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Looking Through Your Employees’ Personal E-mails or Texts? Supreme Court Highlights Need For Written Policy

Posted by Eric Parzianello on September 16, 2010

Can employers delve into their employees’ personal lives by looking through their e-mails and texts? The answer could be yes, if the information is on company equipment and your written policy permits it.

In a case which was the subject of two prior blog articles below, this summer’s decision by the United States Supreme Court in the case of City of Ontario v. Quon highlights the need for employers to have written policies addressing employee use of work-issued electronic devices. In Quon, a police officer’s sexually charged text messages to his estranged wife and office girlfriend were reviewed by the officer’s police chief. Although he was only issued a reprimand for sending the personal text messages in violation of a written policy, Quon and the people he was messaging sued, claiming that the department had no right to look at the communications.

The Supreme Court held that the officer did not have a right to privacy under these circumstances since the police department had a legitimate interest in its review and the search was reasonable in scope. Importantly, the court noted that the city’s policy that allowed it to monitor and log text messages resulted in the employees having no expectation of privacy or confidentiality when using those devices. Although the decision dealt with the constitutional issues surrounding a public employer’s search of an employee’s text messages, private employers should note that the Court’s decision was based on the employee violation of an explicit policy governing the use of company-owned devices.

The importance of a written policy governing the use of employer-owned devices for electronic communications and notifying the employees of the employer’s right to monitor such use cannot be overstated. The necessity for clarity in such a policy became evident in a New Jersey case regarding employee e-mails.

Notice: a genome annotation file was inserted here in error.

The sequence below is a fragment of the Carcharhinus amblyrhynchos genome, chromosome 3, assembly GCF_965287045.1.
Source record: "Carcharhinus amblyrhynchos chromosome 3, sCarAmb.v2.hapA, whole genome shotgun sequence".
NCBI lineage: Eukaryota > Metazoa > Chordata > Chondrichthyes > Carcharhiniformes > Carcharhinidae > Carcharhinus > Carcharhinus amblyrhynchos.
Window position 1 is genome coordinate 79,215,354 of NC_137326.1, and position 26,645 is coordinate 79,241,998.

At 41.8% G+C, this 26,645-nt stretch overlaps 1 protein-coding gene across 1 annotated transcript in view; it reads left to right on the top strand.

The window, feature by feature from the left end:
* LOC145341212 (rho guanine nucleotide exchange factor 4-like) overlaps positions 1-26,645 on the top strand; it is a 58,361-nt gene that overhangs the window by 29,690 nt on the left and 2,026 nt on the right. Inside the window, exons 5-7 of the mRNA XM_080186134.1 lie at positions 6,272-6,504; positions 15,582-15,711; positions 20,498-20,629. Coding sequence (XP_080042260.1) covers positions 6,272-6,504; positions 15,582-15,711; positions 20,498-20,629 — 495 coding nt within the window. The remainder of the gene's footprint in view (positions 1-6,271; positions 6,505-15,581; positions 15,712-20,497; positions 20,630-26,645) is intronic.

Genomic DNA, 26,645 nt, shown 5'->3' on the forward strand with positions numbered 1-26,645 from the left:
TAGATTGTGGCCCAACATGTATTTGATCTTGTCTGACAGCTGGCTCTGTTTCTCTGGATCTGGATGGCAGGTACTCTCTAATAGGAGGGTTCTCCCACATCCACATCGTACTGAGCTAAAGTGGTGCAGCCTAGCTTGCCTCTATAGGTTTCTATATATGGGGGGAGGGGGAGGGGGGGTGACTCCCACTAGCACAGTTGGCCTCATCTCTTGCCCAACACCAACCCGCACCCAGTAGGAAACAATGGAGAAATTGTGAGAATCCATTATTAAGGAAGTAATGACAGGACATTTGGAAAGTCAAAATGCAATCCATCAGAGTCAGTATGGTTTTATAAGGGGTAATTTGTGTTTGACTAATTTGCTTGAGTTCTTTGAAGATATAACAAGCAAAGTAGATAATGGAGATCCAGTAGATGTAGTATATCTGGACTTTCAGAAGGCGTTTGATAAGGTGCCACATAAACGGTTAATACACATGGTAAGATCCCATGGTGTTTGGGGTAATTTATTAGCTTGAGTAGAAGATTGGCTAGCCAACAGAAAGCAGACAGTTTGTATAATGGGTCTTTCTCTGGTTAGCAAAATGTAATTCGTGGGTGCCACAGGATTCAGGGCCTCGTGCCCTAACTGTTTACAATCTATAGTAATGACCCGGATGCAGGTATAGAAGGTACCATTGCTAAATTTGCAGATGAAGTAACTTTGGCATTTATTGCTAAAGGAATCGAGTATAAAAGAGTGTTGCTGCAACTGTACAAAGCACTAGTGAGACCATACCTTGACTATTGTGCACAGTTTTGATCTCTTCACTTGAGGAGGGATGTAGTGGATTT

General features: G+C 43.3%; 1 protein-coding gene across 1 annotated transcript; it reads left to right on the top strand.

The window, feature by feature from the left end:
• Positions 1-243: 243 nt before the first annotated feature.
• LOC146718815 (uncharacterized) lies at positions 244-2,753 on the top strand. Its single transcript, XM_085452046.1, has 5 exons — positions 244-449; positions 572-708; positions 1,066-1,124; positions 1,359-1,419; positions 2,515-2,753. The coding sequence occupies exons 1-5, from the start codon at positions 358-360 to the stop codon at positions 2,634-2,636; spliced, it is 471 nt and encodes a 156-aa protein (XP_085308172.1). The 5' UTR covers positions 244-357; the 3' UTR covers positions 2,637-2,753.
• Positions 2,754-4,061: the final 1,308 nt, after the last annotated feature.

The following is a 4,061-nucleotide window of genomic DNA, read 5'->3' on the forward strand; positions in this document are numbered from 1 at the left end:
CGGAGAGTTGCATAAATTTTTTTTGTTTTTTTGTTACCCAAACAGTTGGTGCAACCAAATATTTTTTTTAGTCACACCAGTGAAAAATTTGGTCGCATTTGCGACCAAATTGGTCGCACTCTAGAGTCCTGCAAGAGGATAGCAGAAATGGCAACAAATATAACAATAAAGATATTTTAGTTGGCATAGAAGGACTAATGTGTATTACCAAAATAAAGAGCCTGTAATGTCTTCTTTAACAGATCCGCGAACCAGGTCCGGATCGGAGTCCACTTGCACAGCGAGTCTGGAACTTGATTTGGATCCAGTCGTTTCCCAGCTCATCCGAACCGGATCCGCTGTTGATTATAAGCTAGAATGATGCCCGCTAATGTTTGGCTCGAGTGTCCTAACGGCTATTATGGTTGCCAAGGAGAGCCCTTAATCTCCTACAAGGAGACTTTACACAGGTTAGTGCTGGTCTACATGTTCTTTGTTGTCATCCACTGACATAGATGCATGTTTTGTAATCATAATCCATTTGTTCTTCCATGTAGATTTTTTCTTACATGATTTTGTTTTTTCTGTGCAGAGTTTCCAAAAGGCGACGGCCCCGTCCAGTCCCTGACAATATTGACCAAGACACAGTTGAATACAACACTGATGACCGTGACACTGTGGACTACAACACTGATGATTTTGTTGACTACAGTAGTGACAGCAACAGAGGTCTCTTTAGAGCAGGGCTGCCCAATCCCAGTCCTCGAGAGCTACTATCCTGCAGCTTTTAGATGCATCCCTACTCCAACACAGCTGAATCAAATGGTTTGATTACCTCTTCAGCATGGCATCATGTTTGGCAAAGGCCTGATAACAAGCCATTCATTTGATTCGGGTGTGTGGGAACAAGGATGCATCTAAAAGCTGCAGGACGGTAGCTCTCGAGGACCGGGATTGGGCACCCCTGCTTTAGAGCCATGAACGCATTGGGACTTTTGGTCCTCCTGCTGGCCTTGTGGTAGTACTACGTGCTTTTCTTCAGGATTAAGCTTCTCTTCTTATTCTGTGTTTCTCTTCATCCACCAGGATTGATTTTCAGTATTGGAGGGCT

In Stengart v. Loving Care Agency Inc., the New Jersey Supreme Court ruled that an employee who exchanged personal e-mail messages with her attorney on an employer-issued laptop computer had a reasonable expectation of privacy in those communications. While the employer had a policy that allowed the company to review any messages sent on its equipment, the policy also permitted personal use of e-mail. The court noted that it was “not clear” from the policy “whether the use of personal, password-protected, web-based e-mail accounts via company equipment” was covered by the policy; therefore, the policy did not destroy an expectation of privacy by the employee in her personal e-mails.

As noted in a recent Law.com article, “employers should have clearly worded policies related to the use of employer-issued electronic devices and computers. At a minimum, the policy should contain:

• specific definitions of the work devices and messages that are covered by the policy — for example, work-issued computers, BlackBerrys, and cell phones;

• a provision addressing whether an employee is permitted to use work devices for personal use; and the extent to which that use is allowed;

• a provision informing employees that the employer may monitor and log all work devices and accounts;

• a provision informing employees that the employer may access and search work devices and accounts, and that employees have no expectation of confidentiality or privacy in messages sent over those devices;

• a provision allowing for disciplinary action if the policy is violated;

• a form for employees to sign acknowledging receipt of the policy.

If there is any question about the purpose and scope of the search, the employer should consult with legal counsel prior to any action. Having clearly defined policies and procedures will define the line between personal and private use of work-issued devices and minimize the employer’s exposure to litigation.”

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